Tuesday, February 5, 2008
Etgar Keret: Whole Worlds in a Handful of Pages
Fifteen minutes into our interview, Etgar Keret is apologizing again. He is, he explains, doing last-minute preparation for a trip to the States. “Would you mind – could you call me back in half an hour?” he asks. “My wife needs some help.”
Keret may be one of the most critically acclaimed writers in Israel, but he seems refreshingly free of ego bloat. He’s also exceedingly considerate – which, he says, is part of the reason why he loves to write fiction. “If you’re a considerate person, whenever you want to do something in life, you think about how it will affect other people,” he says. “But you can break all the windows in your fictional house, you can burn the walls down, and nobody gets hurt. If you’re rude to your characters, they don’t get hurt because they don’t exist.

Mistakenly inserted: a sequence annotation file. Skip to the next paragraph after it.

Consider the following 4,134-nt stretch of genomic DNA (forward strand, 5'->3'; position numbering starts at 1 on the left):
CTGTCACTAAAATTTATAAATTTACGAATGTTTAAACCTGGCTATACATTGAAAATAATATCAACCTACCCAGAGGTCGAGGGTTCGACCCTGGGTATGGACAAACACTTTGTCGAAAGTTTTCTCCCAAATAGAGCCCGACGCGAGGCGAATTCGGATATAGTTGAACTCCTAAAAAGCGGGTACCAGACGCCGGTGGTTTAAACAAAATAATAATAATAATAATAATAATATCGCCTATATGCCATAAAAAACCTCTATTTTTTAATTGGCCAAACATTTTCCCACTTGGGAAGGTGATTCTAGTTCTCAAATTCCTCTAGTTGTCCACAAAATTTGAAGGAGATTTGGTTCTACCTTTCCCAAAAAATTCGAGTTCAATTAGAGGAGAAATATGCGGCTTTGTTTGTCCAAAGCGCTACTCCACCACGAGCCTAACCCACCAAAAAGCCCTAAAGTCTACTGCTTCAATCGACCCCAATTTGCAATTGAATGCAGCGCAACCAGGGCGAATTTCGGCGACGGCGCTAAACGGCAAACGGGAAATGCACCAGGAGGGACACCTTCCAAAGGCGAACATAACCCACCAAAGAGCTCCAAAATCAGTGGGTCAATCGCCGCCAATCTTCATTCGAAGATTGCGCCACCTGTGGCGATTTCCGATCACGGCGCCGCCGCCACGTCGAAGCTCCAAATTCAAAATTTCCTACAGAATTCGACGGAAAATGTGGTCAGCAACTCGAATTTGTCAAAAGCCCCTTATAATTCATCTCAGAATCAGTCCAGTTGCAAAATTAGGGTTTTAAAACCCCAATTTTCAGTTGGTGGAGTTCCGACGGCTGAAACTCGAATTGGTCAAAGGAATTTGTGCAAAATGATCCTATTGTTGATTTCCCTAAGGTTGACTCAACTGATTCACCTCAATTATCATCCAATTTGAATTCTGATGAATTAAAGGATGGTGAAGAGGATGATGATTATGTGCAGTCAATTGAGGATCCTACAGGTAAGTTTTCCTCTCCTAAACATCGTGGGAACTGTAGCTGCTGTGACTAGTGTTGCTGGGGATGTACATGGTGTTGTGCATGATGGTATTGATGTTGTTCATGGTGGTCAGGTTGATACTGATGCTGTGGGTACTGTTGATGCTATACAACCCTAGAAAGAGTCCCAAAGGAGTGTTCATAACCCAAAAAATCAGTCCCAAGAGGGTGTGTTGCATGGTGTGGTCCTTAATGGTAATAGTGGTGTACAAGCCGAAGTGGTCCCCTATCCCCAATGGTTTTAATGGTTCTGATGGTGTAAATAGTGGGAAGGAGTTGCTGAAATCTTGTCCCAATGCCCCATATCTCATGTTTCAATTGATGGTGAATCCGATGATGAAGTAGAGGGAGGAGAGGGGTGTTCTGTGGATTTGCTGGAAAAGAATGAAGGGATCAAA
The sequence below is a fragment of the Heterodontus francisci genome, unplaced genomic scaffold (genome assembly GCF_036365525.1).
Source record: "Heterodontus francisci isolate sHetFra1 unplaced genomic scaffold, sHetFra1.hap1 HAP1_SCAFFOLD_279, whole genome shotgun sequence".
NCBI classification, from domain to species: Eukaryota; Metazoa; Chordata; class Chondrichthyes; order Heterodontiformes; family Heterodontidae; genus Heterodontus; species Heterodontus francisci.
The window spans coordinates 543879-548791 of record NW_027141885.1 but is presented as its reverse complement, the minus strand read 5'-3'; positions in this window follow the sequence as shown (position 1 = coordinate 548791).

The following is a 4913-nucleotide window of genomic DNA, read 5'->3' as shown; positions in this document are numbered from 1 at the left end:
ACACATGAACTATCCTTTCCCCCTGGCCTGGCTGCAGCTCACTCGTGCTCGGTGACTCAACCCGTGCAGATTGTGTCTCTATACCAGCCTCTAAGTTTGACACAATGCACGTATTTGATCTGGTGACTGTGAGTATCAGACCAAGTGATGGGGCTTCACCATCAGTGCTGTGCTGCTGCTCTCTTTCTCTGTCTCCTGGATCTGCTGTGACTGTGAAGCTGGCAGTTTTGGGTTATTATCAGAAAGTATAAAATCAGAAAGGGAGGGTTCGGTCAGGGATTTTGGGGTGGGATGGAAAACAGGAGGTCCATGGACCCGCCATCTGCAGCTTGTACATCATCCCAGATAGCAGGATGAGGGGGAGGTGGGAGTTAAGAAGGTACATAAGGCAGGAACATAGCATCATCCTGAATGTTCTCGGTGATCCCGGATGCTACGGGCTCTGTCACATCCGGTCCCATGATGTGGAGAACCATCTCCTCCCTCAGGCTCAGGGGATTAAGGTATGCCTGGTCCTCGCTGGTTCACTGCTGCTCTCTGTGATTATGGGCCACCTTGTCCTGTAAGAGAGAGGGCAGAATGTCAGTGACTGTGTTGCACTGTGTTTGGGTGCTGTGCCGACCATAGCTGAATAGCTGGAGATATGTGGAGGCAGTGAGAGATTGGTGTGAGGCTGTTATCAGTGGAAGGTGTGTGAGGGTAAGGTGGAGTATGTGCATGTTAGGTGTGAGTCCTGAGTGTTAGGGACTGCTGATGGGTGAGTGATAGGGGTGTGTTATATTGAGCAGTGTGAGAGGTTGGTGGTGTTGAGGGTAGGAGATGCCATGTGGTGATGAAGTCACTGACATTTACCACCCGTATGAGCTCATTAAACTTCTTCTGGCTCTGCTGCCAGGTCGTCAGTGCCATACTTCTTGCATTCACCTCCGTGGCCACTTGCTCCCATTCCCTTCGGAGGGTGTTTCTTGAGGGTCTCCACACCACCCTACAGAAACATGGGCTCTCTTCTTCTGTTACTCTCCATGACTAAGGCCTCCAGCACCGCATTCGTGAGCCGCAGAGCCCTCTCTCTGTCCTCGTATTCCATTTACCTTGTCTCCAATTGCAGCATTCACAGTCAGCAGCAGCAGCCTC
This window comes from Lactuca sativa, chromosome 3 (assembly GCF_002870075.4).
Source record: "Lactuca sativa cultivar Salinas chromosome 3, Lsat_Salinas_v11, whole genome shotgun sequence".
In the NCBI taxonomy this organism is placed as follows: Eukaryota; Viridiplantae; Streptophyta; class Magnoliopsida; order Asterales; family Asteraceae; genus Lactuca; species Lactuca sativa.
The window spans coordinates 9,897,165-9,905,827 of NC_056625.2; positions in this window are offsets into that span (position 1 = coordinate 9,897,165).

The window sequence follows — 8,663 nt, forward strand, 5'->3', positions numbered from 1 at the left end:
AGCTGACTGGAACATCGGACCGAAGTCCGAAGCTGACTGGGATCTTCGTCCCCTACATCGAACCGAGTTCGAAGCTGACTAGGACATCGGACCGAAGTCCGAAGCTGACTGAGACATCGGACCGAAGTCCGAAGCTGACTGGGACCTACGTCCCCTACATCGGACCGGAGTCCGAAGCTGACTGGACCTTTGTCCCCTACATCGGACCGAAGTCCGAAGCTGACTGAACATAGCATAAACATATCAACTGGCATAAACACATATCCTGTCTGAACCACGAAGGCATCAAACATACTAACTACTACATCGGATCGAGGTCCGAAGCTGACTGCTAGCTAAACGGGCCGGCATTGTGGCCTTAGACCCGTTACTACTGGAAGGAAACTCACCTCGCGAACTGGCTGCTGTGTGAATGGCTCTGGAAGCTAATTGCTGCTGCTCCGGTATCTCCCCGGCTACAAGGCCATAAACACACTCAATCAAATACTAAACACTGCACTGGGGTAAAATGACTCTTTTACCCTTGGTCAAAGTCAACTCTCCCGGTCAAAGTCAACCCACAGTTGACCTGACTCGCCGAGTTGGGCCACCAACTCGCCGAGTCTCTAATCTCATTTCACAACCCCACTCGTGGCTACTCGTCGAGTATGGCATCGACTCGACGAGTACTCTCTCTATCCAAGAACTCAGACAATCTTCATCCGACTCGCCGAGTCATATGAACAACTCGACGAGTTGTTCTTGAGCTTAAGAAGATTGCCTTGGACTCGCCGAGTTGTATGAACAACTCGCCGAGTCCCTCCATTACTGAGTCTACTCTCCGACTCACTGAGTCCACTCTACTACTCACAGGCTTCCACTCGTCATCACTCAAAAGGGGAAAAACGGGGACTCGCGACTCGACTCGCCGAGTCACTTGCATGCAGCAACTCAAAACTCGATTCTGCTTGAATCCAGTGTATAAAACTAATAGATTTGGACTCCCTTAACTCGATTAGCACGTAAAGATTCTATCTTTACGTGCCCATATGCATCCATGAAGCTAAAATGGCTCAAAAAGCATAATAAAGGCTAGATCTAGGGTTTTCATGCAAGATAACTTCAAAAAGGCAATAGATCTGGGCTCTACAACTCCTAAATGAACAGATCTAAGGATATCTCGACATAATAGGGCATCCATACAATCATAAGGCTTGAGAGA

"So you can connect to your inner emotions and fears – all those things that you don’t want to express because you don’t want to hurt people or get in trouble, you just want to be nice.”
Keret's short stories generally crystallize one thing – an emotion, a certain type of relationship or personality, a stage of life – while reverberating with many other echoes. Part of a seriocomic Jewish tradition that includes S.J. Perelman, the Marx Brothers, and Woody Allen, he punctures hypocrisy, pomposity, and other human weaknesses without wagging fingers. Funny, poignant, wildly imaginative, and shot through with surrealistic absurdism, his stories are intelligent but never weighty, dark but never depressing. The best contain whole worlds in a handful of pages.
One of the most popular living writers in Israel and the only Israeli author to have been published in the Palestinian Authority since the beginning of the latest intifada, Keret also has plenty of fans abroad. He’s been featured in magazines like The Believer and Tikkun and invited to contribute to papers like the New York Times, the Los Angeles Times, and The Guardian. “I’m much more successful in the US than I ever expected to be,” he says. “As a foreign writer who writes short fiction, I’m not playing in the main court.”